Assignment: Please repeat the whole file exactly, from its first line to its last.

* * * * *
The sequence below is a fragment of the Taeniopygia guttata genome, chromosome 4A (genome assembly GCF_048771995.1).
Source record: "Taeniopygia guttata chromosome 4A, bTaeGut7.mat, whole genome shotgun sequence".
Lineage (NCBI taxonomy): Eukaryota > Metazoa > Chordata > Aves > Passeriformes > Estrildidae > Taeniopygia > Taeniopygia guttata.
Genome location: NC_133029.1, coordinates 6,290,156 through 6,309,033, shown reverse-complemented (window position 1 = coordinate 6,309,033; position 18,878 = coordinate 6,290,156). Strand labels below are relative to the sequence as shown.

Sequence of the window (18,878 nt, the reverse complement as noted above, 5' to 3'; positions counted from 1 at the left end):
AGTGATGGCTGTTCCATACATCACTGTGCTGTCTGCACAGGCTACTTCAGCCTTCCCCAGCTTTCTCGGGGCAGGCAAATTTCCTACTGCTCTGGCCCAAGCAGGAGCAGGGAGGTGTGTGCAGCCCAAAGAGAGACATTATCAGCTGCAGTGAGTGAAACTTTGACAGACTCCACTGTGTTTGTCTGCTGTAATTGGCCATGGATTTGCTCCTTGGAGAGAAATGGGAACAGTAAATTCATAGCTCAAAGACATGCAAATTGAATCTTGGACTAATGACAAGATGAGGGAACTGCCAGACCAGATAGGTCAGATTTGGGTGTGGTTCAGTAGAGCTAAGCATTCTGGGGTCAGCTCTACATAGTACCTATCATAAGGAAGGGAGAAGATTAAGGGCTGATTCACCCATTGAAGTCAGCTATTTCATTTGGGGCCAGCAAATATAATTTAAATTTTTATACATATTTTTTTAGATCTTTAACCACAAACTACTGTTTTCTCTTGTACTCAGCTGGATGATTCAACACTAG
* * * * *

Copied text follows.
The sequence below is a fragment of the Taeniopygia guttata genome, chromosome 4A (genome assembly GCF_048771995.1).
Source record: "Taeniopygia guttata chromosome 4A, bTaeGut7.mat, whole genome shotgun sequence".
Lineage (NCBI taxonomy): Eukaryota > Metazoa > Chordata > Aves > Passeriformes > Estrildidae > Taeniopygia > Taeniopygia guttata.
Genome location: NC_133029.1, coordinates 6,290,156 through 6,309,033, shown reverse-complemented (window position 1 = coordinate 6,309,033; position 18,878 = coordinate 6,290,156). Strand labels below are relative to the sequence as shown.

Sequence of the window (18,878 nt, the reverse complement as noted above, 5' to 3'; positions counted from 1 at the left end):
AGTGATGGCTGTTCCATACATCACTGTGCTGTCTGCACAGGCTACTTCAGCCTTCCCCAGCTTTCTCGGGGCAGGCAAATTTCCTACTGCTCTGGCCCAAGCAGGAGCAGGGAGGTGTGTGCAGCCCAAAGAGAGACATTATCAGCTGCAGTGAGTGAAACTTTGACAGACTCCACTGTGTTTGTCTGCTGTAATTGGCCATGGATTTGCTCCTTGGAGAGAAATGGGAACAGTAAATTCATAGCTCAAAGACATGCAAATTGAATCTTGGACTAATGACAAGATGAGGGAACTGCCAGACCAGATAGGTCAGATTTGGGTGTGGTTCAGTAGAGCTAAGCATTCTGGGGTCAGCTCTACATAGTACCTATCATAAGGAAGGGAGAAGATTAAGGGCTGATTCACCCATTGAAGTCAGCTATTTCATTTGGGGCCAGCAAATATAATTTAAATTTTTATACATATTTTTTTAGATCTTTAACCACAAACTACTGTTTTCTCTTGTACTCAGCTGGATGATTCAACACTAG